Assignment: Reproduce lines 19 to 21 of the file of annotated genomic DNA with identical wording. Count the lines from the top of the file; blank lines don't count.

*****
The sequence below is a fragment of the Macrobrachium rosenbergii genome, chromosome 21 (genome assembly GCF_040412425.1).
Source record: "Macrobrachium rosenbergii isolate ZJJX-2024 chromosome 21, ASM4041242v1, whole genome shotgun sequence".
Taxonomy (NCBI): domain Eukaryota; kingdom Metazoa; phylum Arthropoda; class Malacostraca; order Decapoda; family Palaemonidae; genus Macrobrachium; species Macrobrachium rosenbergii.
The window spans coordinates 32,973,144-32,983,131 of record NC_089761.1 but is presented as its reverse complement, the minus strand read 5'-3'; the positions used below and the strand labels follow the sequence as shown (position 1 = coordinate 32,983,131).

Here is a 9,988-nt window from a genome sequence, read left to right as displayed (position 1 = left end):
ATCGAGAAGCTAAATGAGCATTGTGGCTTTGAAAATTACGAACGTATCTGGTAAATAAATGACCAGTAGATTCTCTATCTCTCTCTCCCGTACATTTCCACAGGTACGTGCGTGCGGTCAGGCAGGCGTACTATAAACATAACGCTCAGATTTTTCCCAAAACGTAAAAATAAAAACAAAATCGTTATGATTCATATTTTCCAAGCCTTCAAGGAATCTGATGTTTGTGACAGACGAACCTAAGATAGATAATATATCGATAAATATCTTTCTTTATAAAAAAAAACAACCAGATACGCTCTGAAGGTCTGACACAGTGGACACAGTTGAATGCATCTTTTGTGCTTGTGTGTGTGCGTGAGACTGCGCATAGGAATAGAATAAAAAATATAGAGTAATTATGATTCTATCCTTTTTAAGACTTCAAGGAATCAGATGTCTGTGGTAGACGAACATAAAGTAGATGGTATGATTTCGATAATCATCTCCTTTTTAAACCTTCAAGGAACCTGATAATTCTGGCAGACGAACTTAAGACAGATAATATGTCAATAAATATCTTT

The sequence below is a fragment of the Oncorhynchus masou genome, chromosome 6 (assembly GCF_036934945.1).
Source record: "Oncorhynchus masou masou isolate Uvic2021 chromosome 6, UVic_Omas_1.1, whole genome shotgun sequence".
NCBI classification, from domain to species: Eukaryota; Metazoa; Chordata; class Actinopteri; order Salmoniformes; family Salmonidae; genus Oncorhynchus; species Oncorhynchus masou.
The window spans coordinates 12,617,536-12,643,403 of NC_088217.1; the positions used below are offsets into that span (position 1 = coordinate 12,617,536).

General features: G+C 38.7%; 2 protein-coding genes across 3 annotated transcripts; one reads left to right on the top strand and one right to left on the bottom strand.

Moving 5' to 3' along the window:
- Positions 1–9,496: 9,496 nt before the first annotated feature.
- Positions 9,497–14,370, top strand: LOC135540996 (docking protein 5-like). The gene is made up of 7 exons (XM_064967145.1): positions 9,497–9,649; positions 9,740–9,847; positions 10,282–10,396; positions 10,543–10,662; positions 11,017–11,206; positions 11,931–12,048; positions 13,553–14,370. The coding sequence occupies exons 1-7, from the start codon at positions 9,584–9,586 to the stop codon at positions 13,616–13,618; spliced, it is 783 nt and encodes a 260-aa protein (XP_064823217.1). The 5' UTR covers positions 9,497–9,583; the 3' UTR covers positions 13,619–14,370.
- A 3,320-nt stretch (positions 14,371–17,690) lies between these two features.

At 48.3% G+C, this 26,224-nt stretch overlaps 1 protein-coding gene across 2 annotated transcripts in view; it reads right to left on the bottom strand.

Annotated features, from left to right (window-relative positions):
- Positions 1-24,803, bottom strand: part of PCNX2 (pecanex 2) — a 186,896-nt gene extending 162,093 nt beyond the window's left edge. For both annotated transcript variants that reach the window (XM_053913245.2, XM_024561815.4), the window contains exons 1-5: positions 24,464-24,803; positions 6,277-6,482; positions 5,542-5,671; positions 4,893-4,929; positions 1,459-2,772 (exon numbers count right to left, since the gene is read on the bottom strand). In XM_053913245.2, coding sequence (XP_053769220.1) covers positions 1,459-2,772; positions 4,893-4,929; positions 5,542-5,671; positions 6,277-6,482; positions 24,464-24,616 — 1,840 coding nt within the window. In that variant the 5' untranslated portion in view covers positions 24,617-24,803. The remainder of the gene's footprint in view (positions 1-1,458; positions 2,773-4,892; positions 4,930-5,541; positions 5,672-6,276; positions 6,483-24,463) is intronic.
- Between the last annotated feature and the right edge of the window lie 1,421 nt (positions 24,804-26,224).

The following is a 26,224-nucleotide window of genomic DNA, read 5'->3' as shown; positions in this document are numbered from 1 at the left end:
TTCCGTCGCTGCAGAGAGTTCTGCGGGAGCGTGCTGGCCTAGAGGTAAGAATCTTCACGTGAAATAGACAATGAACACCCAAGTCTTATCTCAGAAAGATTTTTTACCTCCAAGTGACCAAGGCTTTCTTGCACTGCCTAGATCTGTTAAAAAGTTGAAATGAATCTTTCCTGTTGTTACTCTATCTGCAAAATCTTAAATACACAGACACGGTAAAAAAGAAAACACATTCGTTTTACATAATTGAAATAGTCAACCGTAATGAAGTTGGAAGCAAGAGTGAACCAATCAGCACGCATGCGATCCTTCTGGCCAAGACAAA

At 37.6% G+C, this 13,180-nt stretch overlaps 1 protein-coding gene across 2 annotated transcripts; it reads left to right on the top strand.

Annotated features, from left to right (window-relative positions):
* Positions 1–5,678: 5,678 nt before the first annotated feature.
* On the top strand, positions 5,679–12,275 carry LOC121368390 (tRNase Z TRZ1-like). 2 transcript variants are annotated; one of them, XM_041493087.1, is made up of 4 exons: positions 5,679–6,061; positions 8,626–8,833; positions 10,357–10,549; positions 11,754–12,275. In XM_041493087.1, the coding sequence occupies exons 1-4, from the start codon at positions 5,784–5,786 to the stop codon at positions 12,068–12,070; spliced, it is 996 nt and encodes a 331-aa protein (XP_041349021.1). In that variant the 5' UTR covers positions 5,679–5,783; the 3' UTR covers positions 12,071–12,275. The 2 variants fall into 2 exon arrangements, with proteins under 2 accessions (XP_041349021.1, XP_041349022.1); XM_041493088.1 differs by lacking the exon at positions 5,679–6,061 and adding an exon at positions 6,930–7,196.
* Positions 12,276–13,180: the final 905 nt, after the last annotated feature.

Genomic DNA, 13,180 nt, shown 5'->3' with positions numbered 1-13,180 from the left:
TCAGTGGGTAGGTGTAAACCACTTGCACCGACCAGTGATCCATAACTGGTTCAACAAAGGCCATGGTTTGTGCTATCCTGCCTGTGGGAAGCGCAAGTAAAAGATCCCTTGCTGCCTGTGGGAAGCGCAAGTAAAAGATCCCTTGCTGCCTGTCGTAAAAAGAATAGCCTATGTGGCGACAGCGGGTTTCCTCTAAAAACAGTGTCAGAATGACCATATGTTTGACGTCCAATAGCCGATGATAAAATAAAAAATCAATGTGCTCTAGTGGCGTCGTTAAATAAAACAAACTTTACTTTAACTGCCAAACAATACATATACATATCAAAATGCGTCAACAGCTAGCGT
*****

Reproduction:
- Between the last annotated feature and the right edge of the window lie 1,421 nt (positions 24,804-26,224).

The following is a 26,224-nucleotide window of genomic DNA, read 5'->3' as shown; positions in this document are numbered from 1 at the left end:
TTCCGTCGCTGCAGAGAGTTCTGCGGGAGCGTGCTGGCCTAGAGGTAAGAATCTTCACGTGAAATAGACAATGAACACCCAAGTCTTATCTCAGAAAGATTTTTTACCTCCAAGTGACCAAGGCTTTCTTGCACTGCCTAGATCTGTTAAAAAGTTGAAATGAATCTTTCCTGTTGTTACTCTATCTGCAAAATCTTAAATACACAGACACGGTAAAAAAGAAAACACATTCGTTTTACATAATTGAAATAGTCAACCGTAATGAAGTTGGAAGCAAGAGTGAACCAATCAGCACGCATGCGATCCTTCTGGCCAAGACAAA